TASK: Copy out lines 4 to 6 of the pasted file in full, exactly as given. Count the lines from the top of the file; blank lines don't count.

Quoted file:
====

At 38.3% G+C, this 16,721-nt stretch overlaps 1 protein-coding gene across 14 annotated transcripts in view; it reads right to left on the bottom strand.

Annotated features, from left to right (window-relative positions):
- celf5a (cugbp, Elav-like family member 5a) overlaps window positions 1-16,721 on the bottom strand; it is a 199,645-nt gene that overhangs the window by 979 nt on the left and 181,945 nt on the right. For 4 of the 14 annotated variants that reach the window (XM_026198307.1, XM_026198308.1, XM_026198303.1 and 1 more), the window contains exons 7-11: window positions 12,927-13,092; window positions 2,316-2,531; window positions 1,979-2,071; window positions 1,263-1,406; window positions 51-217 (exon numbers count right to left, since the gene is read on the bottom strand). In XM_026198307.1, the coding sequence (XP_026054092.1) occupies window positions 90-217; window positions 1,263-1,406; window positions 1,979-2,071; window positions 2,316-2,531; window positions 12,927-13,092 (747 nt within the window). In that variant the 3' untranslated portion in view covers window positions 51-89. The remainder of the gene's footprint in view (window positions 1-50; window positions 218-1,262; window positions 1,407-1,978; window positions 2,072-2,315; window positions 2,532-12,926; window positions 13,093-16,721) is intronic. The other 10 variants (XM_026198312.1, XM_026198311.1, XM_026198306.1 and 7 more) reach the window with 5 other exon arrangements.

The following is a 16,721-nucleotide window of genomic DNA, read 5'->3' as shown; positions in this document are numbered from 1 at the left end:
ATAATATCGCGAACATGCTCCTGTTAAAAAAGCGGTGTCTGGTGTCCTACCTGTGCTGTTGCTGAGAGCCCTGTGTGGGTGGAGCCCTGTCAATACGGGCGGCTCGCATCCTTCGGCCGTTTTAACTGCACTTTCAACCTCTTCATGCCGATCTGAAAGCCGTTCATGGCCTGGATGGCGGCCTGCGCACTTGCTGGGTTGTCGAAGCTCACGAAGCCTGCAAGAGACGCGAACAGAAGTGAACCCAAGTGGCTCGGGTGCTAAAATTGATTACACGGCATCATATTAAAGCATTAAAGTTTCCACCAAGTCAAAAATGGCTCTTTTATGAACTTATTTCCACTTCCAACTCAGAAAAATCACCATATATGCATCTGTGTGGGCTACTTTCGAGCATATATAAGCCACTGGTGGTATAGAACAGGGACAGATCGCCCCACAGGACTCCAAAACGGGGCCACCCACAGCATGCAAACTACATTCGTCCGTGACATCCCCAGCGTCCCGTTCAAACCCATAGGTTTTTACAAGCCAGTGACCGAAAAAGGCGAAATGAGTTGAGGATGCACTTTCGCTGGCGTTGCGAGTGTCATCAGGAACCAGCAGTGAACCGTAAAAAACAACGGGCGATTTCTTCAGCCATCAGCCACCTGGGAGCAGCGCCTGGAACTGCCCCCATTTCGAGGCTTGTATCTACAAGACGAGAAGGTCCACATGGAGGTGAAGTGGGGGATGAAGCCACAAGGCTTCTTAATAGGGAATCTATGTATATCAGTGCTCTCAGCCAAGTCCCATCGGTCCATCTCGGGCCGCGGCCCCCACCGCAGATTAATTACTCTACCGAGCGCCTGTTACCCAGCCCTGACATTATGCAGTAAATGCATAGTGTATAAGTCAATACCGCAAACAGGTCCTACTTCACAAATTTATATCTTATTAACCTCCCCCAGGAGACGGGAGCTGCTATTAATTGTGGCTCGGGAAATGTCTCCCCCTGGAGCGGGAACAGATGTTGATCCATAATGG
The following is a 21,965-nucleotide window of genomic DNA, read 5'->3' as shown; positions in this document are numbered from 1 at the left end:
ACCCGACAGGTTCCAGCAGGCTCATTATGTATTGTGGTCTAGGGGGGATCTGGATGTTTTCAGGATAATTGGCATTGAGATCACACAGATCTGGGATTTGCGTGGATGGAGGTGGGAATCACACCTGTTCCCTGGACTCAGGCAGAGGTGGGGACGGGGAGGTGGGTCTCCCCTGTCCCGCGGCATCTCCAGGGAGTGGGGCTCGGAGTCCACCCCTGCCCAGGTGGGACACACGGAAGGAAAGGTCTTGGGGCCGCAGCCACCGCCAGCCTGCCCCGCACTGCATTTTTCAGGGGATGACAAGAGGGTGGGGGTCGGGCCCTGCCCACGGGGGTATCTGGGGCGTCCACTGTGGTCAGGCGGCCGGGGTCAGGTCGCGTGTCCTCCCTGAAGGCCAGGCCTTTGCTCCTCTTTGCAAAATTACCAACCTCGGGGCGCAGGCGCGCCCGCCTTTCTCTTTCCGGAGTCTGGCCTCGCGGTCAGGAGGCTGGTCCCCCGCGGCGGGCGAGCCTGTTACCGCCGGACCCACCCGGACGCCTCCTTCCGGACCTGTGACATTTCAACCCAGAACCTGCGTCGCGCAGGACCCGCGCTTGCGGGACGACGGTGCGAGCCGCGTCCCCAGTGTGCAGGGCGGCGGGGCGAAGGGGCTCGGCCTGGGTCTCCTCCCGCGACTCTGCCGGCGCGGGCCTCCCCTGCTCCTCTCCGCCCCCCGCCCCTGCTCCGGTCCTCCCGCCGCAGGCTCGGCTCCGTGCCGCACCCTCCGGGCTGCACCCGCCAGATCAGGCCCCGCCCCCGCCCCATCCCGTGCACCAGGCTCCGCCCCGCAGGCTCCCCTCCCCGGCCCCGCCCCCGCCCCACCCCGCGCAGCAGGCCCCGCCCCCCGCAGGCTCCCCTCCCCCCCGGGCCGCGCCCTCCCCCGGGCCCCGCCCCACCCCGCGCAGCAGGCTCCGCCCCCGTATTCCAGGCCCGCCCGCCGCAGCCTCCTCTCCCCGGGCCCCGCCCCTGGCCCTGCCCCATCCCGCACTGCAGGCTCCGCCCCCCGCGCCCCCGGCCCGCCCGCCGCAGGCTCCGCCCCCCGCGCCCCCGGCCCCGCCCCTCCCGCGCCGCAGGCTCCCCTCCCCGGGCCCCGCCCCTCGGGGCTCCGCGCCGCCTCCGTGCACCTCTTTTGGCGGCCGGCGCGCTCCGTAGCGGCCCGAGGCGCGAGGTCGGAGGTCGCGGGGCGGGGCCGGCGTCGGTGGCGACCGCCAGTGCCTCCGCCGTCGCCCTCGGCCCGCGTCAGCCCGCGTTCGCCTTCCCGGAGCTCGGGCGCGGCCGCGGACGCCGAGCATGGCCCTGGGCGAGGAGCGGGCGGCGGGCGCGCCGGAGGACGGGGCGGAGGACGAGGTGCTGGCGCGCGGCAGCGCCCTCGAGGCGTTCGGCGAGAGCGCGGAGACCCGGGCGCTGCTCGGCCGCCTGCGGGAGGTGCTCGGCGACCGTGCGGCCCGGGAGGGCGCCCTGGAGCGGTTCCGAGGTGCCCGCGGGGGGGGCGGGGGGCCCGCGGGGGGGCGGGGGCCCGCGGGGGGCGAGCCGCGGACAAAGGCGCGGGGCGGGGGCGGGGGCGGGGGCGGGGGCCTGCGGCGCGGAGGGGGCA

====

The following is a 16,721-nucleotide window of genomic DNA, read 5'->3' as shown; positions in this document are numbered from 1 at the left end:
ATAATATCGCGAACATGCTCCTGTTAAAAAAGCGGTGTCTGGTGTCCTACCTGTGCTGTTGCTGAGAGCCCTGTGTGGGTGGAGCCCTGTCAATACGGGCGGCTCGCATCCTTCGGCCGTTTTAACTGCACTTTCAACCTCTTCATGCCGATCTGAAAGCCGTTCATGGCCTGGATGGCGGCCTGCGCACTTGCTGGGTTGTCGAAGCTCACGAAGCCTGCAAGAGACGCGAACAGAAGTGAACCCAAGTGGCTCGGGTGCTAAAATTGATTACACGGCATCATATTAAAGCATTAAAGTTTCCACCAAGTCAAAAATGGCTCTTTTATGAACTTATTTCCACTTCCAACTCAGAAAAATCACCATATATGCATCTGTGTGGGCTACTTTCGAGCATATATAAGCCACTGGTGGTATAGAACAGGGACAGATCGCCCCACAGGACTCCAAAACGGGGCCACCCACAGCATGCAAACTACATTCGTCCGTGACATCCCCAGCGTCCCGTTCAAACCCATAGGTTTTTACAAGCCAGTGACCGAAAAAGGCGAAATGAGTTGAGGATGCACTTTCGCTGGCGTTGCGAGTGTCATCAGGAACCAGCAGTGAACCGTAAAAAACAACGGGCGATTTCTTCAGCCATCAGCCACCTGGGAGCAGCGCCTGGAACTGCCCCCATTTCGAGGCTTGTATCTACAAGACGAGAAGGTCCACATGGAGGTGAAGTGGGGGATGAAGCCACAAGGCTTCTTAATAGGGAATCTATGTATATCAGTGCTCTCAGCCAAGTCCCATCGGTCCATCTCGGGCCGCGGCCCCCACCGCAGATTAATTACTCTACCGAGCGCCTGTTACCCAGCCCTGACATTATGCAGTAAATGCATAGTGTATAAGTCAATACCGCAAACAGGTCCTACTTCACAAATTTATATCTTATTAACCTCCCCCAGGAGACGGGAGCTGCTATTAATTGTGGCTCGGGAAATGTCTCCCCCTGGAGCGGGAACAGATGTTGATCCATAATGG
The following is a 21,965-nucleotide window of genomic DNA, read 5'->3' as shown; positions in this document are numbered from 1 at the left end: